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Jan
17
awarded  Yearling
Jan
7
comment What should I learn from DSolve working better with a named constant than a number in this case?
Oh, sorry if I was misleading: what I figured out is the apparent discrepancy between the partially-numeric solution you put in your answer and the symbolic one in my question. But that leaves me no closer to finding an answer to the original posted question.
Jan
7
comment What should I learn from DSolve working better with a named constant than a number in this case?
Actually, I figured it out: this is the same solution identified in my question, just with a different definition of $c_1$. It differs by a factor of $10^{20}$, as you can show with something like FullSimplify[r[phi]/.mysoln/.b->1+10^-10/.C[1]->10^20C[1] == r[phi]/.yoursoln]. Apparently, when we give b a symbolic value of a certain form, Mathematica absorbs a constant factor into $c_1$ to simplify the result a bit. This particular simplification procedure fails at $b=1$, but the solution itself should be fine.
Jan
5
comment Using physical dimensions in Mathematica DSolve
@MichaelSeifert Thanks, that's useful. Though the manipulation that solves that particular case ($\log A - \log B \to \log\frac{A}{B}$) is standard practice in physics. What motivated my comment was the situation in this question of mine, which doesn't seem to be so easily dealt with. There are no logarithms involved there (unless they're "hidden" somehow).
Jan
5
comment What should I learn from DSolve working better with a named constant than a number in this case?
Weird, but interesting. It kind of looks like the symbolic solution I included in the post, but with $b^2$ replaced by $\frac{1}{(b - 1)^2}$. I guess in that case $b = 1$ clearly would be special. Perhaps this is a separate solution?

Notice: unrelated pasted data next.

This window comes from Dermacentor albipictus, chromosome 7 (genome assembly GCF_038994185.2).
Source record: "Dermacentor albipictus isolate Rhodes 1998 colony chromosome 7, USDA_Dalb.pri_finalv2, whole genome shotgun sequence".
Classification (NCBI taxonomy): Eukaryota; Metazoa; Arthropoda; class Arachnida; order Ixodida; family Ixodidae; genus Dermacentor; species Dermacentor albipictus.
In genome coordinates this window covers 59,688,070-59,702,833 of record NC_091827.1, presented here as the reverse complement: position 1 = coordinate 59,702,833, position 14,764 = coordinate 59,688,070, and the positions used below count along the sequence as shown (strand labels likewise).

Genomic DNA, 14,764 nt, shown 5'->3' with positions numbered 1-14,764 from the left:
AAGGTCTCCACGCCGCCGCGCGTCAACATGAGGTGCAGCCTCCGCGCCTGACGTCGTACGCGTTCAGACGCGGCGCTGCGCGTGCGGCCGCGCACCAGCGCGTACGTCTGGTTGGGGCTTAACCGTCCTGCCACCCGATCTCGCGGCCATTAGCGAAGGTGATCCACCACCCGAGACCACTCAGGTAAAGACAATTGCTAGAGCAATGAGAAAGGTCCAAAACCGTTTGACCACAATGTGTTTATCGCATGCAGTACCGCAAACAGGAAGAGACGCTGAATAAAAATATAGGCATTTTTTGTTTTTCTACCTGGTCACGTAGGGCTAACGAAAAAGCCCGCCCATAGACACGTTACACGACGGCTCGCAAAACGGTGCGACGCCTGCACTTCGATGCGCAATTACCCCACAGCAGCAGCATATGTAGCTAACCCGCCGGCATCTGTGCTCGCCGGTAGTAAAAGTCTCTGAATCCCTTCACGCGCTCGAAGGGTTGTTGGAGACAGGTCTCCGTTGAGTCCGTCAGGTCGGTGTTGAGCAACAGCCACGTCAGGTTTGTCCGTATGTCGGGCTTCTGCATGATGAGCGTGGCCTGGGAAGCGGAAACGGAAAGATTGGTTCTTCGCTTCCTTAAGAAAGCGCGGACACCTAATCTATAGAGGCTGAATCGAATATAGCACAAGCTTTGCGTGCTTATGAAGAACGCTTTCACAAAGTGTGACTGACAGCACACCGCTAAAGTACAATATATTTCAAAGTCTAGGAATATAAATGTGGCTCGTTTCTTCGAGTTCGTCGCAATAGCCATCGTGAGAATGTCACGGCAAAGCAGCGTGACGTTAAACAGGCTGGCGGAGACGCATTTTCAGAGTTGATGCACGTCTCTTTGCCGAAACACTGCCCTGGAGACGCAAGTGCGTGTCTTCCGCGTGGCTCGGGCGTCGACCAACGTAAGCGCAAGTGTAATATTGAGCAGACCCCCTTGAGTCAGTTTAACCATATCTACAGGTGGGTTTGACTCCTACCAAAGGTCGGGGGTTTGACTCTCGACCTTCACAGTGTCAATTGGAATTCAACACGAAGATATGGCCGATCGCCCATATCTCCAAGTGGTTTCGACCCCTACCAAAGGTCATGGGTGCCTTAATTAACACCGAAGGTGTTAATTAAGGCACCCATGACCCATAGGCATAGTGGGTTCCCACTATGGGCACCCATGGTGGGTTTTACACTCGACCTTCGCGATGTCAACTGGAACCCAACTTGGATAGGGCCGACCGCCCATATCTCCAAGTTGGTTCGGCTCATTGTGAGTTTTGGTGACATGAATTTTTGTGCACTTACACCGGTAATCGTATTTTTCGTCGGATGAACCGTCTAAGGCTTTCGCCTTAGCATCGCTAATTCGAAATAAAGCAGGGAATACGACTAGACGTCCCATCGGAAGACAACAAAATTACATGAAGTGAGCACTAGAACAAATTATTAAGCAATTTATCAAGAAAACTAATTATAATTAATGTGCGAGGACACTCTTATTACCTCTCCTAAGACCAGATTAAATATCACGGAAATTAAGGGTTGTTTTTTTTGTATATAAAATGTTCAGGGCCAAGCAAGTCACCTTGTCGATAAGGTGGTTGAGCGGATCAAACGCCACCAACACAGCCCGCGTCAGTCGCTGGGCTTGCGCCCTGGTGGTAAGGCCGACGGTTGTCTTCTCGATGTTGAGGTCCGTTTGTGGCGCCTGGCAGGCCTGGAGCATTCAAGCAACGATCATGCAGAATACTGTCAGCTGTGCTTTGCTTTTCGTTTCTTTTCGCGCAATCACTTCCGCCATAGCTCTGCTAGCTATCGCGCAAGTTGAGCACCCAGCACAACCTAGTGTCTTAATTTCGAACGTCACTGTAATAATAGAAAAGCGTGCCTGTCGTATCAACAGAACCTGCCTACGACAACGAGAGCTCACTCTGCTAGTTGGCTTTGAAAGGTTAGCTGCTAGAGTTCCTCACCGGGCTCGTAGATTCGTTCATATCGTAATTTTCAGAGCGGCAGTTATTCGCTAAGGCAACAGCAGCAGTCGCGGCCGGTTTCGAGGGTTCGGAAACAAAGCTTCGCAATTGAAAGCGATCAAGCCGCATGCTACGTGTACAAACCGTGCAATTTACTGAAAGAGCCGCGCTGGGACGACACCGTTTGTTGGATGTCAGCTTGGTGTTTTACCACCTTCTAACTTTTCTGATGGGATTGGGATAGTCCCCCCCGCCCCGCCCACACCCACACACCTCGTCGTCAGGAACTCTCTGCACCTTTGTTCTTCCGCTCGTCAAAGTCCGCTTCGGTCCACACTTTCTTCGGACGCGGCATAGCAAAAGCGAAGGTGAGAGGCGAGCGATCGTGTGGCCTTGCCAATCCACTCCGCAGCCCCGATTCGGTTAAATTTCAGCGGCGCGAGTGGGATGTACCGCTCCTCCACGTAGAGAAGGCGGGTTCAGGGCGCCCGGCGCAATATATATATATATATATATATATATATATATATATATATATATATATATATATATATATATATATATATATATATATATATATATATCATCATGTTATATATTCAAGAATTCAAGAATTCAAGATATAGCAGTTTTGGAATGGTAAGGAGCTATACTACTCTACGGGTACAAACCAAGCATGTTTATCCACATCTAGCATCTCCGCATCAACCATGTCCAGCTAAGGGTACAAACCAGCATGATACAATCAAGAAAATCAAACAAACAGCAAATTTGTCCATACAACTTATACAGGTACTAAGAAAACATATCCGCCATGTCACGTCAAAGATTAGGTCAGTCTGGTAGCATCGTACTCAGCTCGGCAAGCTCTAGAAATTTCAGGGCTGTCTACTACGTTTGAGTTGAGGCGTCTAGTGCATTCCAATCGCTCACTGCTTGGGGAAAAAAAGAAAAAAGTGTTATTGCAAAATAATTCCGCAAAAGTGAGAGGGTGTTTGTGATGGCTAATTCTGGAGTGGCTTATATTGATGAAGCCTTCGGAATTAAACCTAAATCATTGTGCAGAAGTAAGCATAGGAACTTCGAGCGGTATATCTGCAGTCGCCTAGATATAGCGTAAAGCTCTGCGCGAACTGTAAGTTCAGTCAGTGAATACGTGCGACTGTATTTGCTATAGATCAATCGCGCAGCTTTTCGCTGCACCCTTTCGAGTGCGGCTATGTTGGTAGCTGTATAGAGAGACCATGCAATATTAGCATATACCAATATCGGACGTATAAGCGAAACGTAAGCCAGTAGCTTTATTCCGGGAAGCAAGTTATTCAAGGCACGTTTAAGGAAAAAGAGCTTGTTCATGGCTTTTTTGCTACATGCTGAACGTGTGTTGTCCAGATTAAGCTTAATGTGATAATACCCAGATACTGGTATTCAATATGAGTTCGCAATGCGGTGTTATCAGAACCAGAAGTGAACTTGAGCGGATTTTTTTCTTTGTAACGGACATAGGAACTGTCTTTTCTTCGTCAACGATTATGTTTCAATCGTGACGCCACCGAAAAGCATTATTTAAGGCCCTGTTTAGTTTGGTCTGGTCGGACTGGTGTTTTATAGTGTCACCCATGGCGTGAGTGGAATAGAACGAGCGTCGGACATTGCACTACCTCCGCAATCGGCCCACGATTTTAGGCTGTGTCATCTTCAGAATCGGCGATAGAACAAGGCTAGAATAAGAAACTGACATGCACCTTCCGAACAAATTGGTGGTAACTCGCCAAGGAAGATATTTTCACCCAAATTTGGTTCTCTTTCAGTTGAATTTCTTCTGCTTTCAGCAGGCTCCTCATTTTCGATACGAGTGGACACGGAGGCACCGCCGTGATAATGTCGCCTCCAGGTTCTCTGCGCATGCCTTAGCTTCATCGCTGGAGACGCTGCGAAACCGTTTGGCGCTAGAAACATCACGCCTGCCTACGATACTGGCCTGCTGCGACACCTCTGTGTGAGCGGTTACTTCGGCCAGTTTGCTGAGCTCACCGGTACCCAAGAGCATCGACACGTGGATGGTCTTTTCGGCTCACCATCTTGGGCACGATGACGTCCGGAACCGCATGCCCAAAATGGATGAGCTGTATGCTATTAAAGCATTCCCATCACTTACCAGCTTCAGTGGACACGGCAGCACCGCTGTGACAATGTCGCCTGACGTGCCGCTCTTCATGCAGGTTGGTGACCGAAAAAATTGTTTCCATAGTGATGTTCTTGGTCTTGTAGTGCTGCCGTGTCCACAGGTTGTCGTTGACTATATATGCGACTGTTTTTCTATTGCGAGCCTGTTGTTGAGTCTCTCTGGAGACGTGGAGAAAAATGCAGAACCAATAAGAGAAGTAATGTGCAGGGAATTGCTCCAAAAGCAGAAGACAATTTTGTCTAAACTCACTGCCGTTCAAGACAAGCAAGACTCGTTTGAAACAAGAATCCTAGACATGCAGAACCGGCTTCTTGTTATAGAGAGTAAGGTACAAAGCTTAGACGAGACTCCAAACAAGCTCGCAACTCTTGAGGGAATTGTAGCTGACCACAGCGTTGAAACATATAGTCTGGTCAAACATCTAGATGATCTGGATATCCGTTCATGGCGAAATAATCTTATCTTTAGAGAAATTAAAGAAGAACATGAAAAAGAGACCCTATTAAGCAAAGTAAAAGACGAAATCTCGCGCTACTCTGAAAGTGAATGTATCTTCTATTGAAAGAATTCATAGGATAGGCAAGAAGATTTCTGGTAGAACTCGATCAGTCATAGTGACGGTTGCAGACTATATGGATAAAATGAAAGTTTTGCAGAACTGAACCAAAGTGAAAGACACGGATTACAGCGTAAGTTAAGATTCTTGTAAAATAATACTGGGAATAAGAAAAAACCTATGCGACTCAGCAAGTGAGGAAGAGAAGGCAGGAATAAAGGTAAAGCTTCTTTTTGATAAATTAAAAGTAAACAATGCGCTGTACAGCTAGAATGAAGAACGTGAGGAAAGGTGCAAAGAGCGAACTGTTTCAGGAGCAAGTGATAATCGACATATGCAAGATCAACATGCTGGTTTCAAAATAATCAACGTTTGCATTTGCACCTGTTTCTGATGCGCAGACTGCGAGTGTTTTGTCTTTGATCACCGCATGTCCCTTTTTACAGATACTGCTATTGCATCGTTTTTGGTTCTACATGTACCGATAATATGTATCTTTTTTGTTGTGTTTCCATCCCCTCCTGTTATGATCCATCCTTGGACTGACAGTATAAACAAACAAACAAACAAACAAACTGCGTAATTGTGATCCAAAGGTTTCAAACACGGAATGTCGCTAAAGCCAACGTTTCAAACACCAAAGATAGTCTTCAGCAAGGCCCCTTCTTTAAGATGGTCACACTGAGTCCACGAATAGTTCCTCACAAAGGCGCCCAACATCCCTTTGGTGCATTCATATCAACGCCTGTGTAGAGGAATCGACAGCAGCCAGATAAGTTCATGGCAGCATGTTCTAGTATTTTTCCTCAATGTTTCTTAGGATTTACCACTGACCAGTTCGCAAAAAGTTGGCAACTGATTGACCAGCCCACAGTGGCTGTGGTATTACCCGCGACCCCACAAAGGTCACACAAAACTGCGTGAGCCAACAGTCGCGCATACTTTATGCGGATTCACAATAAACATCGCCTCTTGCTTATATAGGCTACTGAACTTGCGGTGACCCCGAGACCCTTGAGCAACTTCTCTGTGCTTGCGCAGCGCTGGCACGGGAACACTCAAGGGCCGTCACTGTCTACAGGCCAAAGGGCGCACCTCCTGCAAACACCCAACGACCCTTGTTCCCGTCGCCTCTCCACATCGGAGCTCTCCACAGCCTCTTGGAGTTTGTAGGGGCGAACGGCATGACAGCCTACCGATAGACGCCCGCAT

Jan
4
comment What should I learn from DSolve working better with a named constant than a number in this case?
@george2079 I've had the same difficulty, though I'm still working on it. For what it's worth, I've checked that plugging the general solution back into the original equation simplifies to True, which I think should be fairly reliable.
Jan
4
comment What should I learn from DSolve working better with a named constant than a number in this case?
@Searke well, $b$ always occurs in combination with the arbitrary constant $c_1$. Certainly the case where $b^2 c_1 = 1$ is special, but I don't think that implies anything about merely having $b = 1$.
Jan
4
asked What should I learn from DSolve working better with a named constant than a number in this case?
Jan
4
comment Using physical dimensions in Mathematica DSolve
This is useful to know but it still seems very weird that Mathematica would produce a dimensionally inconsistent solution to a dimensionally consistent equation. I'd be interested to know more about this but I can't think of a good way to formulate a question.
Oct
29
comment Write a function that returns the coefficient of x^n
@JasonB I suppose one could propose it as a Mathematica-specific popularity contest on Programming Puzzles & Code Golf
Oct
20
comment Trying to find the asymptote to a function
Incidentally, if you're sufficiently convinced the solution has an asymptote (and it's linear), you can take the large-$t$ limit and plug in $x=at+b$ to get $a=\sin[(1+a)t + b]$. The only way to satisfy this with $a$ and $b$ constant (remember, you're assuming the asymptotic behavior is linear) is if $a = -1$, which gives you $b = 3\pi/2 + 2n\pi$, and you can identify $n=0$ from the initial condition. But this is not a Mathematica solution, and not something that readily generalizes to other equations, which is why I only give it as a comment.
Jul
23
awarded  Stellar Question
May
15
awarded  Nice Answer
Apr
19
comment Finding the period of an array of integers
@QuestionC actually I don't think that algorithm works here, because in this question the cycle does not have to be complete at the end of the list. For example {1,2,3,1,2,3,1,2} should display a cycle length of 3, but the concatenate-and-search algorithm would indicate that the string is not periodic.
Mar
10
awarded  Notable Question
Jan
17
awarded  Yearling
Jan
13
comment Color a Function by its Derivative
Yes, though if I understand correctly, the approach in this answer needs to be manually modified to match the plot range in each case. Setting ColorFunctionScaling does the same thing but with the same syntax in every case.
Jan
13
comment Color a Function by its Derivative
Couldn't you use ColorFunctionScaling -> False to get around this?
Nov
30
accepted Why is FindInstance finding non-instances?
Nov
18
awarded  Great Question